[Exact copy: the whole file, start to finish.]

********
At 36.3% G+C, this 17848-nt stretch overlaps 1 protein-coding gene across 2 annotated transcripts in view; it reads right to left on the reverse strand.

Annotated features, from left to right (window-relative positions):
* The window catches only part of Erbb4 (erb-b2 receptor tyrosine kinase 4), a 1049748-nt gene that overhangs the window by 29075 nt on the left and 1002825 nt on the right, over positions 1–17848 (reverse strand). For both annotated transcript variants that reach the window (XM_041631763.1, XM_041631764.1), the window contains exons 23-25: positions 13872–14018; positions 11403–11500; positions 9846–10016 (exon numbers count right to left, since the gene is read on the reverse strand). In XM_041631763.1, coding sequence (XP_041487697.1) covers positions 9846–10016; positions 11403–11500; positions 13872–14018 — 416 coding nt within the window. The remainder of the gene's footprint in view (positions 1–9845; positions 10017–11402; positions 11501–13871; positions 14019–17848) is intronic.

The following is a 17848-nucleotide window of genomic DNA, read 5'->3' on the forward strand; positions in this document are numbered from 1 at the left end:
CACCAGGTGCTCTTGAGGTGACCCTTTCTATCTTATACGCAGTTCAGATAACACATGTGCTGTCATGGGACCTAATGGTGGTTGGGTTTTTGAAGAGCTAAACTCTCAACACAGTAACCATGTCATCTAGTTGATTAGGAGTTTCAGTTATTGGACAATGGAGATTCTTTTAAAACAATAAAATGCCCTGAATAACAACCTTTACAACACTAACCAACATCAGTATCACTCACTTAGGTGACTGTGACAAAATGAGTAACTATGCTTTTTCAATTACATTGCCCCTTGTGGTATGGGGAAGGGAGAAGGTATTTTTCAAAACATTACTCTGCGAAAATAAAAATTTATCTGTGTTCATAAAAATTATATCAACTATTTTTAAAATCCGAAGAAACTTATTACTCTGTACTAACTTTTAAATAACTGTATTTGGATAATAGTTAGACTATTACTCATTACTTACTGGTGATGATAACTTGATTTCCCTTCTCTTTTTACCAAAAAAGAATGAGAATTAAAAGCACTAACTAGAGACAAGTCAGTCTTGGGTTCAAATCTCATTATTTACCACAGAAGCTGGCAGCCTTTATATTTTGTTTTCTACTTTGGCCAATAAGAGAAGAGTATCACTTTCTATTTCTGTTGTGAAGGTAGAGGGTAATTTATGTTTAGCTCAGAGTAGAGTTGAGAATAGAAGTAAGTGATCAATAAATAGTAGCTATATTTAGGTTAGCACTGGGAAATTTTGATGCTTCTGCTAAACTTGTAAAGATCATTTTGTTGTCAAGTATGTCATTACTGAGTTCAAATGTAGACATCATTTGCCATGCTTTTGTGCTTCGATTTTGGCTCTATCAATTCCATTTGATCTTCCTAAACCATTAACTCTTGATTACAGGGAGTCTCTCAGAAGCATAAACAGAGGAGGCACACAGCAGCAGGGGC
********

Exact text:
At 36.3% G+C, this 17848-nt stretch overlaps 1 protein-coding gene across 2 annotated transcripts in view; it reads right to left on the reverse strand.

Annotated features, from left to right (window-relative positions):
* The window catches only part of Erbb4 (erb-b2 receptor tyrosine kinase 4), a 1049748-nt gene that overhangs the window by 29075 nt on the left and 1002825 nt on the right, over positions 1–17848 (reverse strand). For both annotated transcript variants that reach the window (XM_041631763.1, XM_041631764.1), the window contains exons 23-25: positions 13872–14018; positions 11403–11500; positions 9846–10016 (exon numbers count right to left, since the gene is read on the reverse strand). In XM_041631763.1, coding sequence (XP_041487697.1) covers positions 9846–10016; positions 11403–11500; positions 13872–14018 — 416 coding nt within the window. The remainder of the gene's footprint in view (positions 1–9845; positions 10017–11402; positions 11501–13871; positions 14019–17848) is intronic.

The following is a 17848-nucleotide window of genomic DNA, read 5'->3' on the forward strand; positions in this document are numbered from 1 at the left end:
CACCAGGTGCTCTTGAGGTGACCCTTTCTATCTTATACGCAGTTCAGATAACACATGTGCTGTCATGGGACCTAATGGTGGTTGGGTTTTTGAAGAGCTAAACTCTCAACACAGTAACCATGTCATCTAGTTGATTAGGAGTTTCAGTTATTGGACAATGGAGATTCTTTTAAAACAATAAAATGCCCTGAATAACAACCTTTACAACACTAACCAACATCAGTATCACTCACTTAGGTGACTGTGACAAAATGAGTAACTATGCTTTTTCAATTACATTGCCCCTTGTGGTATGGGGAAGGGAGAAGGTATTTTTCAAAACATTACTCTGCGAAAATAAAAATTTATCTGTGTTCATAAAAATTATATCAACTATTTTTAAAATCCGAAGAAACTTATTACTCTGTACTAACTTTTAAATAACTGTATTTGGATAATAGTTAGACTATTACTCATTACTTACTGGTGATGATAACTTGATTTCCCTTCTCTTTTTACCAAAAAAGAATGAGAATTAAAAGCACTAACTAGAGACAAGTCAGTCTTGGGTTCAAATCTCATTATTTACCACAGAAGCTGGCAGCCTTTATATTTTGTTTTCTACTTTGGCCAATAAGAGAAGAGTATCACTTTCTATTTCTGTTGTGAAGGTAGAGGGTAATTTATGTTTAGCTCAGAGTAGAGTTGAGAATAGAAGTAAGTGATCAATAAATAGTAGCTATATTTAGGTTAGCACTGGGAAATTTTGATGCTTCTGCTAAACTTGTAAAGATCATTTTGTTGTCAAGTATGTCATTACTGAGTTCAAATGTAGACATCATTTGCCATGCTTTTGTGCTTCGATTTTGGCTCTATCAATTCCATTTGATCTTCCTAAACCATTAACTCTTGATTACAGGGAGTCTCTCAGAAGCATAAACAGAGGAGGCACACAGCAGCAGGGGC